Do individuals who develop transient low back pain exhibit different postural changes than non-pain developers during prolonged standing?
Previous literature has shown that individuals can develop transient low back pain (LBP) during a 2-h bout of unconstrained prolonged standing. The purpose of this study was to investigate the postural changes of individuals who develop LBP during standing (PD) and those who do not (NPD). Forty-one subjects (20 male, 21 female) participated in a 2-h prolonged standing occupational simulation and recorded their ratings of perceived LBP on a visual analog scale (VAS). Center of pressure changes (shifts, drifts, and fidgets) and body weight shifts were determined for each subject. All subjects showed an increase in the BW shift frequency and a decrease in average shift duration over the 2-h protocol. All NPD and female PD were consistent for many of the variables; however, male PD did not show similar patterns to the other groups, especially for anterior-posterior (AP) shift amplitude and total body weight asymmetry. Although gender differences between the pain groups were found, PD and NPD do not use different postural changes during unconstrained standing, showing that changes to postural control may be an " adaptive" , rather than " causative" response to their LBP development. Future works should concentrate on bridging the literature seen in quiet standing before and after prolonged standing and the response of PD, as well as the effect of an exercise intervention on postural control, especially for male PD. © 2011 Elsevier B.V.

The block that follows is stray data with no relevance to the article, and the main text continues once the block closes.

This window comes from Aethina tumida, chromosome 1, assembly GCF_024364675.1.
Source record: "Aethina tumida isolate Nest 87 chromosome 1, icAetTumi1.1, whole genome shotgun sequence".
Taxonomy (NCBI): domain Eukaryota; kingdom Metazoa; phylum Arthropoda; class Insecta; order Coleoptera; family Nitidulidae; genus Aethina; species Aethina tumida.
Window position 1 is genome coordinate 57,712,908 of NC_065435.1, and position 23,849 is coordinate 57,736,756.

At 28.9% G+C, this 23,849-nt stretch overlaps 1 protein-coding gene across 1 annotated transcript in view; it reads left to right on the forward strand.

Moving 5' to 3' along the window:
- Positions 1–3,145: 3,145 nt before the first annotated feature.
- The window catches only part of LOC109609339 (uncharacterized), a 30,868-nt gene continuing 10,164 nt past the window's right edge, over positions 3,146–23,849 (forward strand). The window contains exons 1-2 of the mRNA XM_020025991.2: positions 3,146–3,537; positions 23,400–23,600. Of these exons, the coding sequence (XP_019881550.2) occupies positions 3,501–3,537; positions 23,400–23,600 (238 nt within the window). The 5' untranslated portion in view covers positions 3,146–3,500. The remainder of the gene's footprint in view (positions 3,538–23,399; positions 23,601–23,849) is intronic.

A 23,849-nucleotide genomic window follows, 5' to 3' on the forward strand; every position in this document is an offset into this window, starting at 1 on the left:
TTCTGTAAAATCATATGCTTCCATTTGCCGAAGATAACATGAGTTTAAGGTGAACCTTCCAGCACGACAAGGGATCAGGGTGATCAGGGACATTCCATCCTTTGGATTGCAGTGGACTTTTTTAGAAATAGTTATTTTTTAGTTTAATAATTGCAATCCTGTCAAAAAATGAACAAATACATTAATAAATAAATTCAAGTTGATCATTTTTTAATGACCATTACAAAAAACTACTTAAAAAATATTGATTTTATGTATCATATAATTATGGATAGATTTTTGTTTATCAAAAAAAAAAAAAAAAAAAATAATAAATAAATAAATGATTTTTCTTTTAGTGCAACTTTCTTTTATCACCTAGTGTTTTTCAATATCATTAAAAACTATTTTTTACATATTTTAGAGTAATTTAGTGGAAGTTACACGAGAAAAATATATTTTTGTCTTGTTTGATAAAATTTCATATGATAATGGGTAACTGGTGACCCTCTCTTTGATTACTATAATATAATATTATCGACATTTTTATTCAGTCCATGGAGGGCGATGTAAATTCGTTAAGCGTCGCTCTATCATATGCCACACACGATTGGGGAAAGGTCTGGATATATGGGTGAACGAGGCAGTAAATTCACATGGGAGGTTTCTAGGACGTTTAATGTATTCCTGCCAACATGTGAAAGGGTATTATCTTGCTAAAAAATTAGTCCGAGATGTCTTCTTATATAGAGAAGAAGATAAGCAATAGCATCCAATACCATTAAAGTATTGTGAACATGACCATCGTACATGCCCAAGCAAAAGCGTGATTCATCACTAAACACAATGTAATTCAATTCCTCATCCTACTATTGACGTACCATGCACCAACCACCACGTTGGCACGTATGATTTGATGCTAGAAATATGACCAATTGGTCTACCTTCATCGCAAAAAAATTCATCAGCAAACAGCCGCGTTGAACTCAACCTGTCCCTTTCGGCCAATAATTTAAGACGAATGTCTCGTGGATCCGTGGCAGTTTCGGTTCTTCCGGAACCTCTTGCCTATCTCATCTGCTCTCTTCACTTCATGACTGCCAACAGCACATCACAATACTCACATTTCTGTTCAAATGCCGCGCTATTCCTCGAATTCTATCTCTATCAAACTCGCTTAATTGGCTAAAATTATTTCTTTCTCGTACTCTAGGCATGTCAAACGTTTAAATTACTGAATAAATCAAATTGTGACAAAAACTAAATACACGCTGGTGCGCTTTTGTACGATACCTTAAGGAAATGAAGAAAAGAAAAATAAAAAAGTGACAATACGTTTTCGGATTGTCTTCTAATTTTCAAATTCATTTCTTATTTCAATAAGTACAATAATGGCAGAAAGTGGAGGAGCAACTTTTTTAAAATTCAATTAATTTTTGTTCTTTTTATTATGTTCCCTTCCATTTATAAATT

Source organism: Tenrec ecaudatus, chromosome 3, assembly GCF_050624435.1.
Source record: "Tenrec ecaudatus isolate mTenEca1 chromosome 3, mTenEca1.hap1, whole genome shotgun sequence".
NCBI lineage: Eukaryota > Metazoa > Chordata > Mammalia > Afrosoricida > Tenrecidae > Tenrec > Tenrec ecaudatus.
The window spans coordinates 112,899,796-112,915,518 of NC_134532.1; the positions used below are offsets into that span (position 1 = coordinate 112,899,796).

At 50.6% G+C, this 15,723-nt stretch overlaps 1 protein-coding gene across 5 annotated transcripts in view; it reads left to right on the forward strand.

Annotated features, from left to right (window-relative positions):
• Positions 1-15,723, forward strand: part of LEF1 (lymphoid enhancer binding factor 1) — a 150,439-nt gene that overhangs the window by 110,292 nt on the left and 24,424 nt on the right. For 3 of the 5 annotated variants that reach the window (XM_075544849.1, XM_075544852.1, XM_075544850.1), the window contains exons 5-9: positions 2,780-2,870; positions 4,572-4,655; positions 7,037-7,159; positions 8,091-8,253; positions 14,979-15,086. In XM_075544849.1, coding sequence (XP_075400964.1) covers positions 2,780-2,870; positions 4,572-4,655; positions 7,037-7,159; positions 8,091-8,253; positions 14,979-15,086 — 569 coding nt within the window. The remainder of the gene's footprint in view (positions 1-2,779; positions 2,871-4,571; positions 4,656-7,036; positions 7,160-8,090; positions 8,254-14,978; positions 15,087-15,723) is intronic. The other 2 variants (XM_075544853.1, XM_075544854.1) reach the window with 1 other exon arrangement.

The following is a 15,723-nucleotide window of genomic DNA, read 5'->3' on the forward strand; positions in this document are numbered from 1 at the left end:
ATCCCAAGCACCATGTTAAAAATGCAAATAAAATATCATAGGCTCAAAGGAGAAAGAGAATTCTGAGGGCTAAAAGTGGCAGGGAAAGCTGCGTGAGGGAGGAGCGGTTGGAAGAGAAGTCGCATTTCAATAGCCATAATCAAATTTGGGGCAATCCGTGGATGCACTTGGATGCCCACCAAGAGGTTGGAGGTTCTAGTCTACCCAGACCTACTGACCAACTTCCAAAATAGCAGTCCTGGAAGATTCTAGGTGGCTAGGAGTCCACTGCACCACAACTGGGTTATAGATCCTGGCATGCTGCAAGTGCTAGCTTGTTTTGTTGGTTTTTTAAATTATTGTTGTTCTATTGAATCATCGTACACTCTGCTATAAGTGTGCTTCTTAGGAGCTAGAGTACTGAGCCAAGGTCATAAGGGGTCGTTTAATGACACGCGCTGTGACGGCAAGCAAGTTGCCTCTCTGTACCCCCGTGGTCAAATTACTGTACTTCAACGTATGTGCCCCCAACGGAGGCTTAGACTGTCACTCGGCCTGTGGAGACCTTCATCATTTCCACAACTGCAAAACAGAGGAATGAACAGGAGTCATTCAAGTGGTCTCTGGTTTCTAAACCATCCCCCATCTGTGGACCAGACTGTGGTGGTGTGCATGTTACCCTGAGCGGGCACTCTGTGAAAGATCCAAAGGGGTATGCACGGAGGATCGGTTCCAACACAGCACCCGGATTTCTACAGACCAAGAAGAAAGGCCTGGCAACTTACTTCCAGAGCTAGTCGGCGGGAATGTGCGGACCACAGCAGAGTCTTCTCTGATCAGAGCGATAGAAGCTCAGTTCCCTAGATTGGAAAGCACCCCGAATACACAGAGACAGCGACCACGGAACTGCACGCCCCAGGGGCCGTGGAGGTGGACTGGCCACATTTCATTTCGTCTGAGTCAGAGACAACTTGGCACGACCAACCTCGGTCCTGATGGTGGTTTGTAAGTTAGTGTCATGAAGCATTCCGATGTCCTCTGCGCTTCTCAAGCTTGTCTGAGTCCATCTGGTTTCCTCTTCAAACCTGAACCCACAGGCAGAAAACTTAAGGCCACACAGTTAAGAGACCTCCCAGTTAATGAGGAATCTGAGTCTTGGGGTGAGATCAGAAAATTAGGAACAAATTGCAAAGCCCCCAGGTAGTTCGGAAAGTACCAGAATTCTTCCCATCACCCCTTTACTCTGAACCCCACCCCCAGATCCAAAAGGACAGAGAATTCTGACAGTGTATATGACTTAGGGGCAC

Gallagher, Kaitlin M.; Nelson-Wong, Erika; and Callaghan, Jack P., "Do individuals who develop transient low back pain exhibit different postural changes than non-pain developers during prolonged standing?" (2011). Regis University Faculty Publications (comprehensive list). 810.